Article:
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Airline company Wizz Air places order for Sustainable Aviation Fuel made From human waste

Wizz Air, a budget airline based in Hungary, has placed an order for sustainable aviation fuel (SAF) produced from human waste, reported EcoWatch.

Firefly, based in Bristol, said it had developed a process to convert treated sewage into sustainable aviation fuel, or SAF.

According to the various media reports, the SAF is developed by Firefly. Company based in Bristol, said it had developed a process to convert treated sewage into sustainable aviation fuel, or SAF.

Wizz Air recently committed to purchasing up to 525,000 metric tons of SAF over the next 15 years from Firefly, demonstrating their support for the concept, as reported by The Guardian.

Yvonne Moynihan, corporate and ESG officer at Wizz Air, emphasized in a press release the importance of SAF in reducing carbon emissions from aviation, stating, “Our investment in Firefly, which has the potential to reduce our lifecycle emissions by 100,000 tonnes CO2-eq per year, underscores our commitment to mainstream the use of SAF in our operations by 2030.”

The aviation industry, according to the International Energy Agency, accounts for about 2% of global carbon emissions. However, innovative solutions like SAF can significantly mitigate air travel’s environmental impact. Developing SAF can be challenging due to cost and resource constraints, as noted by The Guardian. Many SAF options rely on materials with limited availability, such as spent cooking oil or food waste.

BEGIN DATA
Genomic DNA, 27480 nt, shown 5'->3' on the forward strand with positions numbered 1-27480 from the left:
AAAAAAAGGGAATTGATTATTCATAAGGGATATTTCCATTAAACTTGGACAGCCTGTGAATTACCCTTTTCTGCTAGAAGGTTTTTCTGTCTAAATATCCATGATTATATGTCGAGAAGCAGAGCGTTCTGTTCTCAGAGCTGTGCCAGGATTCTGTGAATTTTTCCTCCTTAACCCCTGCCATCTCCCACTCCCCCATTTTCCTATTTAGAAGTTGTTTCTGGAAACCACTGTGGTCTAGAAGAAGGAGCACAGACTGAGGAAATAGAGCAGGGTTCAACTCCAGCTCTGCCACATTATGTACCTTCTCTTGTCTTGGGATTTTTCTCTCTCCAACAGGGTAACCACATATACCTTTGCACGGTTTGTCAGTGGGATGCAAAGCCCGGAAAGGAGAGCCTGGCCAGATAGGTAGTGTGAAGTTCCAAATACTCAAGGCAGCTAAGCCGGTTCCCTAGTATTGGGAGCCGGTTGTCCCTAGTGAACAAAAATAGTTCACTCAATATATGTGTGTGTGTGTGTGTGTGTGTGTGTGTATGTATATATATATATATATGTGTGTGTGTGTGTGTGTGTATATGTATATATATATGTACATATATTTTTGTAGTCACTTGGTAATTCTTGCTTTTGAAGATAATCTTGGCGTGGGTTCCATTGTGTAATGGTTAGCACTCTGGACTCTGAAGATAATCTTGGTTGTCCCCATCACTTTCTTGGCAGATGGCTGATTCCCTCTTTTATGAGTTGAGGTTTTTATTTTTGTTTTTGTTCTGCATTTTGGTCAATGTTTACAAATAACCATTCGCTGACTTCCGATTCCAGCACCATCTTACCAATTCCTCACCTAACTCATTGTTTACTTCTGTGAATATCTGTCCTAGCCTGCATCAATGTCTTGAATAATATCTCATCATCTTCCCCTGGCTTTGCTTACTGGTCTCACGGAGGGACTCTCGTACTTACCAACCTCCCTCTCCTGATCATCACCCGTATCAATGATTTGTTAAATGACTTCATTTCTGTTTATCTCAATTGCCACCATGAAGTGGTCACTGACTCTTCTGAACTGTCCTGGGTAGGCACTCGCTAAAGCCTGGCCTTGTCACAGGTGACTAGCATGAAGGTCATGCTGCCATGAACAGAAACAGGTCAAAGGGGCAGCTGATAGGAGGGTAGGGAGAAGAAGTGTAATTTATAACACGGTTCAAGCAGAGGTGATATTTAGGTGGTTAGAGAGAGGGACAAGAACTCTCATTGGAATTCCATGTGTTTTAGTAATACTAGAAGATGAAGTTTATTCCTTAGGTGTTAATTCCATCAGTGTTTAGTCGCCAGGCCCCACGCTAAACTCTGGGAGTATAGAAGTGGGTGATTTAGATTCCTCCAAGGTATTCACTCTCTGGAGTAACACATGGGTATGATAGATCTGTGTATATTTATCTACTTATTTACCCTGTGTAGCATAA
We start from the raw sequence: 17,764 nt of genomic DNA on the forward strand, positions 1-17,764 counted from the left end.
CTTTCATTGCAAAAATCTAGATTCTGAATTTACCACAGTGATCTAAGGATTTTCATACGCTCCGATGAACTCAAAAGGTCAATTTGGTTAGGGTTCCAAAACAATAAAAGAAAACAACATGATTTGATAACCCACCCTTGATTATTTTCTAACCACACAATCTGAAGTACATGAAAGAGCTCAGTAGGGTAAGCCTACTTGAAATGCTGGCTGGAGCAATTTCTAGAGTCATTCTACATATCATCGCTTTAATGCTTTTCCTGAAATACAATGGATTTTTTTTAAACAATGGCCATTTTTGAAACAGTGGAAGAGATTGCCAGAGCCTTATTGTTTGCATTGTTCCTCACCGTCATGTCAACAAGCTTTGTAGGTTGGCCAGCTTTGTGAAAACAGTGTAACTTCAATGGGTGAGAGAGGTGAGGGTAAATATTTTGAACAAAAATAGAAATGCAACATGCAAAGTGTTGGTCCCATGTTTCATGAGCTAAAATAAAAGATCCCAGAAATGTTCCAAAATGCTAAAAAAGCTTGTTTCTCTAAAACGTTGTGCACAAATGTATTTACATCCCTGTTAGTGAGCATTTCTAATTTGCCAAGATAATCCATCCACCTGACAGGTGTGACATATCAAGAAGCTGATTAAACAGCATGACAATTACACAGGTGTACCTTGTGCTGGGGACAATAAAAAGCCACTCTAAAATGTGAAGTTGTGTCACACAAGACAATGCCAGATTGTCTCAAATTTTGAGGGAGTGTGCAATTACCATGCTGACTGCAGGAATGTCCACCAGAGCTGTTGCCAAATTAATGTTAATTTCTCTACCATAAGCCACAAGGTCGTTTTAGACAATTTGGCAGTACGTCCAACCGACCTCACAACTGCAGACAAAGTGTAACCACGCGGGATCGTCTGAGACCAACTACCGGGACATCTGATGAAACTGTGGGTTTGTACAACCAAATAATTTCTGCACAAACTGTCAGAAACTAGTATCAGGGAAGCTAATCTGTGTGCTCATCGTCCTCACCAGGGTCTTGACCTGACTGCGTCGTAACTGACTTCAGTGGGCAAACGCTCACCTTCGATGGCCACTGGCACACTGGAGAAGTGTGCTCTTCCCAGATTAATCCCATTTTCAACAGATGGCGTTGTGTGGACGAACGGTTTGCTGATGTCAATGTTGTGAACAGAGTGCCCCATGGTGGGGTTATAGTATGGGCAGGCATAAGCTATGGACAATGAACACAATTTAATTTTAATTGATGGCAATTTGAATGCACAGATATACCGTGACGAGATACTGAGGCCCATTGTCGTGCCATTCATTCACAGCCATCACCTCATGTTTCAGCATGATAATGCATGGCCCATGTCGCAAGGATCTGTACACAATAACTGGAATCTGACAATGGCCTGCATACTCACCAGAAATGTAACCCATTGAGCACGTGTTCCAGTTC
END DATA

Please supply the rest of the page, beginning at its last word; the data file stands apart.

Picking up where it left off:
Firefly highlighted that treated sewage biosolids, which have little value otherwise, could be a more economical source for producing SAF compared to other feedstocks. This sewage sludge can be blended with conventional kerosene-based fuel by up to 50% without requiring modifications to aircraft engines, as reported by Yahoo! Finance.

Firefly’s fuel is currently undergoing regulatory testing, and plans are underway to establish a production facility in Harwich, Essex, England, with biosolids supplied by Anglian Water. Firefly aims to commence supplying SAF by 2028 or 2029.

By ordering Firefly’s SAF, Wizz Air aims to achieve its target of fueling 10% of its flights with SAF by 2030 and comply with EU regulations requiring 20% SAF for flights within the EU by 2030 and 70% by 2050.

Moynihan emphasized the need for policymakers to support SAF deployment at scale by incentivizing production, providing price support, and embracing sustainable feedstocks for biofuel production to realize these aspirations.

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